Food and drug law journal 01/2013; 68(2):189-200, ii.
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    ABSTRACT: The FDA approved Depo-Provera, an injectable contraceptive, in 1992 on the condition that its manufacturer conduct a post-approval study on the risk ofosteoporosis. Then in 2004, the agency revised the drug's labeling to include a boxed (i.e. Black Box) Warning on the risk ofosteoporosis. This article will analyze the FDA's Depo-Provera approval and label revision process: the agency's acceptance of Upjohn's New Drug Application, its Fertility and Maternal Health Advisory Committee's review of the human clinical studies and approval recommendation, its marketing approval of Depo-Provera, and its 2004 drug labeling revision. Then the article will analyze the post-2004 products liability litigation by women who claimed to have been injured by their use of the drug. None of the cases have survived the manufacturer's summary judgment motions, because the women have been unable to establish by expert and physician evidence that the FDA-approved labeling was inadequate to inform their physicians of the risk of osteoporosis, that the inadequate warnings caused their osteoporosis or osteopenia, and that these are compensable injuries. As a result, the manufacturer has been able to use the FDA labeling, state products liability law, and the learned intermediary doctrine to avoid liability. The conclusion will consider the lessons of these products liability cases for other women who have received Depo-Provera and suffered bone mineral density loss.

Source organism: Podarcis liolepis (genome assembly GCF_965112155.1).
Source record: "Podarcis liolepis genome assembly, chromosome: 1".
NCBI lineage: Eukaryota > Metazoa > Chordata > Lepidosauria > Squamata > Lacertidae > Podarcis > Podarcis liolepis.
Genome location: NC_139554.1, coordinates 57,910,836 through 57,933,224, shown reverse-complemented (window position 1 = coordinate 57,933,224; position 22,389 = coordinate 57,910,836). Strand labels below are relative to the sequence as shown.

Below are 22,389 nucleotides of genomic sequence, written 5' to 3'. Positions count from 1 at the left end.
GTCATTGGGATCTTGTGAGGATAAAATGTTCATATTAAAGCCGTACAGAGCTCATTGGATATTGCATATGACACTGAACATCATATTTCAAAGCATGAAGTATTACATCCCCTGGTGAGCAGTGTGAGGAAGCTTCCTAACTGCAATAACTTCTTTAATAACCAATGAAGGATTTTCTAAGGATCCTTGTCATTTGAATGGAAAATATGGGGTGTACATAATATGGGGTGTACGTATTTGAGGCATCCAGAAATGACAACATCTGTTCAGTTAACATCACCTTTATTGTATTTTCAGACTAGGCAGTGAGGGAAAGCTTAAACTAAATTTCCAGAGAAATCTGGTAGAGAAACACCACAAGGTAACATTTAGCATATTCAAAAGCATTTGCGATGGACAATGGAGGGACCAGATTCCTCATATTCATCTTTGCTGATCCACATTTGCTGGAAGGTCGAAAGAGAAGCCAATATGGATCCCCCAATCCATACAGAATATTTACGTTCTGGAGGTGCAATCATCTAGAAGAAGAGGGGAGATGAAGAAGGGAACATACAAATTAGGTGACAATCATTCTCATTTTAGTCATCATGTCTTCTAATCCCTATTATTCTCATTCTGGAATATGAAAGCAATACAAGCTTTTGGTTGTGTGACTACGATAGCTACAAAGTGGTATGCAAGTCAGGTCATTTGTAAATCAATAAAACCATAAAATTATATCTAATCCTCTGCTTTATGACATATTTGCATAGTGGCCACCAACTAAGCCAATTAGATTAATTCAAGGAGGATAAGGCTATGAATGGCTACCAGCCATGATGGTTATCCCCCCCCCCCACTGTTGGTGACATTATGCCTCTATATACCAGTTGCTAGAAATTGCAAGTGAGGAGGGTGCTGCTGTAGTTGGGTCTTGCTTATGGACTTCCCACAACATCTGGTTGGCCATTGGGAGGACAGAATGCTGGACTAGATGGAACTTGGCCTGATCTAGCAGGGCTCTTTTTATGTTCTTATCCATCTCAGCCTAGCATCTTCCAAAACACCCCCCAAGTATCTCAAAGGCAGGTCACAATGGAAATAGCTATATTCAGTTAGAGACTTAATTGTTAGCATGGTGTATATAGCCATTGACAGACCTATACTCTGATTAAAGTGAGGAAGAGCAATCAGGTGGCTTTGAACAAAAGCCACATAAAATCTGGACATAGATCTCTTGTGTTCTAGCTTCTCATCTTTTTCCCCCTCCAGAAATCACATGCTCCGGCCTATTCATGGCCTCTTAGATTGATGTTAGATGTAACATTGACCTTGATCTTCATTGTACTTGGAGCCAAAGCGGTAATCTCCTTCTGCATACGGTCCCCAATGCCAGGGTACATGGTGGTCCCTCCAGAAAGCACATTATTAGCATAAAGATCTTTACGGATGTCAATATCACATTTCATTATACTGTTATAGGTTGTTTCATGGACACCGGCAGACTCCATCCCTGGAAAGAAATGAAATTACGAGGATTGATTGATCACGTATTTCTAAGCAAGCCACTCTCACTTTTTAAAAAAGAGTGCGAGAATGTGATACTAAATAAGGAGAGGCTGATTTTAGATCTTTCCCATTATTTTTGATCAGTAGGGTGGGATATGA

Food and drug law journal 01/2013; 68(2):115-35, i.